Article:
Once upon a time we wrote articles rubbishing rumours about the imminent announcements of Shenmue III and Final Fantasy VII Remake – only for them to be revealed hours later. Our story about Sony skipping E3 2019, preposterous as it seemed while we were penning it, has culminated in a familiar feeling. After an incredible 24 year run at the Los Angeles convention, PlayStation will not attend in 2019. That means no press conference, no show floor presence – nothing. It’s even gone as far as to say that it won’t be holding its own event adjacent to the expo like EA does. So what’s going on?
Well, we’re scratching our heads through this article to be honest. There’s no question that the relevance of E3 has started to wane, with third-parties moving to do their own things and the public invited to the LA Convention Center in order to keep the show afloat. One of the things you could always count on, though, was the presence of major manufacturers – and Sony, in particular, was one of the biggest supporters, booking the most booth space and by and large being the largest of the press conference attractions. That ends now, and while the company has promised “new ways to delight gamers”, it hasn’t elaborated on what those will be.
There are a few ways we can look at this, and only those working for PlayStation will understand exactly what’s going on. The first, and perhaps most popular in the heat of the moment, is the cynical angle. Sony focused on four games at this year’s E3 press conference: Ghost of Tsushima, Death Stranding, The Last of Us: Part II, and Marvel’s Spider-Man. One of those titles is out now, and the other three don’t appear to be any closer. The company cancelled PSX 2018, presumably to avoid repetition, and it may be doing the same here.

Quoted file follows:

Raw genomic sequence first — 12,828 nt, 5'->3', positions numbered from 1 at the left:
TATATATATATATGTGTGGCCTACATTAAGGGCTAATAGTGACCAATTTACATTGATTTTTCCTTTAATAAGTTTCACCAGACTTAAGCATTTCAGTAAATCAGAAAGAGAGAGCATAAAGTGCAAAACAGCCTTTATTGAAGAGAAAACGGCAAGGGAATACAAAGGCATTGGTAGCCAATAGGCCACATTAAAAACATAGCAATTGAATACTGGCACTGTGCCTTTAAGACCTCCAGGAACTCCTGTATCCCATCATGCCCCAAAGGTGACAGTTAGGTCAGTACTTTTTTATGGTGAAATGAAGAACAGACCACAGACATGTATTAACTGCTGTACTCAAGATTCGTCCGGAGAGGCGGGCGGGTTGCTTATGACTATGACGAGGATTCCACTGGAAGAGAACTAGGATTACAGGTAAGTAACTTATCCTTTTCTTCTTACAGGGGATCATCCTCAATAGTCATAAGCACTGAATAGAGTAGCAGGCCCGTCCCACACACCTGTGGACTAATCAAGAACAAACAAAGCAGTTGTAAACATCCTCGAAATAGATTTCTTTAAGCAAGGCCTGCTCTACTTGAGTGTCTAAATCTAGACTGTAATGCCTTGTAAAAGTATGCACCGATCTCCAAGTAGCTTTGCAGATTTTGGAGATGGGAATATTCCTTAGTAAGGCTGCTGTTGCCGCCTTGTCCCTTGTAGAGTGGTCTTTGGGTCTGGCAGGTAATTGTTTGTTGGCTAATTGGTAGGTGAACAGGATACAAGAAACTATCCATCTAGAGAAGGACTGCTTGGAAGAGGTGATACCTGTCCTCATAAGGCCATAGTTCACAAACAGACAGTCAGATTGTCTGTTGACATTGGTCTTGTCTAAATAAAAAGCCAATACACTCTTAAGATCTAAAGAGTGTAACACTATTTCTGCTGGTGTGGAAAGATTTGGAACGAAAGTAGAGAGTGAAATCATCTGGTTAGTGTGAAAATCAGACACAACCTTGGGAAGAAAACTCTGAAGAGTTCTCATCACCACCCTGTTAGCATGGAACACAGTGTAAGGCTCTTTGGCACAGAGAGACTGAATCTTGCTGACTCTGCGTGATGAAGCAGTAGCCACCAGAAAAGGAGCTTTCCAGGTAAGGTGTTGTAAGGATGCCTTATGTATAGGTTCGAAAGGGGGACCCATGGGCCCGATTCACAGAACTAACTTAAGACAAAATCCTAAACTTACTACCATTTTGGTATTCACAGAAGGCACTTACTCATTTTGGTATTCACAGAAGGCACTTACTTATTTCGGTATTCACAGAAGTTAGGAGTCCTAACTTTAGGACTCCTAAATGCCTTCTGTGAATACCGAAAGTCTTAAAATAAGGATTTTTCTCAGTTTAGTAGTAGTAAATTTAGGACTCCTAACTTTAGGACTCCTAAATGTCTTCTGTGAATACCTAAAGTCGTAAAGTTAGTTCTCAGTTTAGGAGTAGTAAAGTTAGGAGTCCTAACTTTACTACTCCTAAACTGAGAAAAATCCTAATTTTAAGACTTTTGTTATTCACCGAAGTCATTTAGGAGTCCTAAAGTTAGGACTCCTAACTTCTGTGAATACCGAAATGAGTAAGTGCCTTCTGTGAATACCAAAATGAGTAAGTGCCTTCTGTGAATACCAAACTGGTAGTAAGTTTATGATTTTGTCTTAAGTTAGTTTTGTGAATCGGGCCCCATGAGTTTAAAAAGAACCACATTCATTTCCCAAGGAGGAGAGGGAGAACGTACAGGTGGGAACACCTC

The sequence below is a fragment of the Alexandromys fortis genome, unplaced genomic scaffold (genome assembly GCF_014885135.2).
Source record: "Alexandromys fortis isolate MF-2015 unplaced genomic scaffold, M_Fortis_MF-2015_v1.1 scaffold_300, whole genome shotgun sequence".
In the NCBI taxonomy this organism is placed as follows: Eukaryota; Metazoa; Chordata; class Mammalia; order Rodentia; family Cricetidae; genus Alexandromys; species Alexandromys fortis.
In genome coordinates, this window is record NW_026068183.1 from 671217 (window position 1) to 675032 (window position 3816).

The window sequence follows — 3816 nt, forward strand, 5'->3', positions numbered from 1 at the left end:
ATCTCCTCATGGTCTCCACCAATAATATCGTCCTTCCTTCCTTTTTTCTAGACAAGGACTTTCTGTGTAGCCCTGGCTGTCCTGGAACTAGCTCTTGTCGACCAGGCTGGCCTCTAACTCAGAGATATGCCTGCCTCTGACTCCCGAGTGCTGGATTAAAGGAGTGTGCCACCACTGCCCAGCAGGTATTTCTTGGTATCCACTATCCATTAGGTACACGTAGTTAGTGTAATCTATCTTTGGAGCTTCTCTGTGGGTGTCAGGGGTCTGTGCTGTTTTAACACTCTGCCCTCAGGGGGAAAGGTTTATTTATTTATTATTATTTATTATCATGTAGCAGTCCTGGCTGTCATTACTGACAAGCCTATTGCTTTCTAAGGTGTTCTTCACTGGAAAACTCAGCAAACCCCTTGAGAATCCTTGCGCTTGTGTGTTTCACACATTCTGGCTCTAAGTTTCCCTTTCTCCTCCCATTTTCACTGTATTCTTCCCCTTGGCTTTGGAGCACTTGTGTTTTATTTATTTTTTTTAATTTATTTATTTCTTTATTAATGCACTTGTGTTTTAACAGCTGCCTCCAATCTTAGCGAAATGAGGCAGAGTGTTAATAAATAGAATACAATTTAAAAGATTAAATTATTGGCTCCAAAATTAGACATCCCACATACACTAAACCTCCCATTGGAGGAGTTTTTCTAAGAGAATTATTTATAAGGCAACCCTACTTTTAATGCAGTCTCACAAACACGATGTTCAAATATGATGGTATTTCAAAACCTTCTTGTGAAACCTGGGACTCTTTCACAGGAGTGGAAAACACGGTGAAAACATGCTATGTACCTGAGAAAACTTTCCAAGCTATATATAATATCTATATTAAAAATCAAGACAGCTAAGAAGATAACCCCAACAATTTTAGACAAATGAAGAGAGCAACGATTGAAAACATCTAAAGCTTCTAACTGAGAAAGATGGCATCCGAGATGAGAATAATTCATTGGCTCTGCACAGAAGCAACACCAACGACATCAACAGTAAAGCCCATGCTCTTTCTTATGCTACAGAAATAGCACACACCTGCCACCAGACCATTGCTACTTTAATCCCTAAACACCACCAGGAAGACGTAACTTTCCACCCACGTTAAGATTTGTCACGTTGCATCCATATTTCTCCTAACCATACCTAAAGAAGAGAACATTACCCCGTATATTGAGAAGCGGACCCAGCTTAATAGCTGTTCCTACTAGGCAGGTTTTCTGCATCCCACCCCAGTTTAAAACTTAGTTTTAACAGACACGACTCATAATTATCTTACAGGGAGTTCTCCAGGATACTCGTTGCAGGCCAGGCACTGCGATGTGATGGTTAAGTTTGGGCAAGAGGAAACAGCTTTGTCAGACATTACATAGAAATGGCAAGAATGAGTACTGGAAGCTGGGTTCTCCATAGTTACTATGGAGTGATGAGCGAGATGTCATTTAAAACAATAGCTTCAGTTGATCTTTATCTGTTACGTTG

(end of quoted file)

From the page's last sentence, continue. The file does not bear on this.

There’s a definite worry that the organisation’s coasting as it clearly turns its attention to the upcoming PlayStation 5. Our opinion is that, should this turn out to be true, the firm is making a mistake. There are many factors that contributed to the success of the PS4, but one of them was Sony’s long-tail commitment to the PlayStation 3, which saw it receive blockbuster exclusives like The Last of Us and Gran Turismo 6 right alongside the launch of its new console. As far as we’re concerned, slowing down is never a great way to start a new generation.
But the problem is that we simply don’t know what the company has got planned. At this stage, it seems like the PS5 is on track for 2020, but it’s perfectly possible it could launch early in the year like the Nintendo Switch did, meaning that an announcement towards the tail end of 2019 is not out of the question. If that’s the case then it’ll want to make a big impression, and perhaps skipping E3 will give it the opportunity to bring as much heat to its own event as it possibly can. Alternatively, it could have a series of Nintendo Direct-style events lined up throughout 2019.
The speculation is our biggest issue with what Sony’s announced today, because there are many questions and no one to give us the answers. Clearly the ESA, the body behind E3, has forced the platform holder’s hand, because there’s no other reason we can think of for it to make this news public prior to Thanksgiving – heck, prior to the end of the year. Given how perfectly the platform holder has navigated this generation, we have to trust that it knows what it’s doing, but we’re going to have to wait and see how things unfold before we can say much more.
So why is Sony skipping E3 2019? At this point, we genuinely don’t know – it could be for a whole number of reasons, from good to catastrophic. And is it the right decision? Well, we won’t be able to answer that until this time next year, when we know exactly what it’s delivered. We’ll say this, though, and we hope the Japanese giant has had the foresight to recognise it: coasting for a year and putting all your eggs in the next generation basket while the current one fades out is never, ever a good idea. Let’s hope that’s not what it plans to do.
What are your thoughts on Sony's decision to skip E3 2019? Are you confused? Do you think it's a good decision, and why? Try to make sense of all this in the comments section below.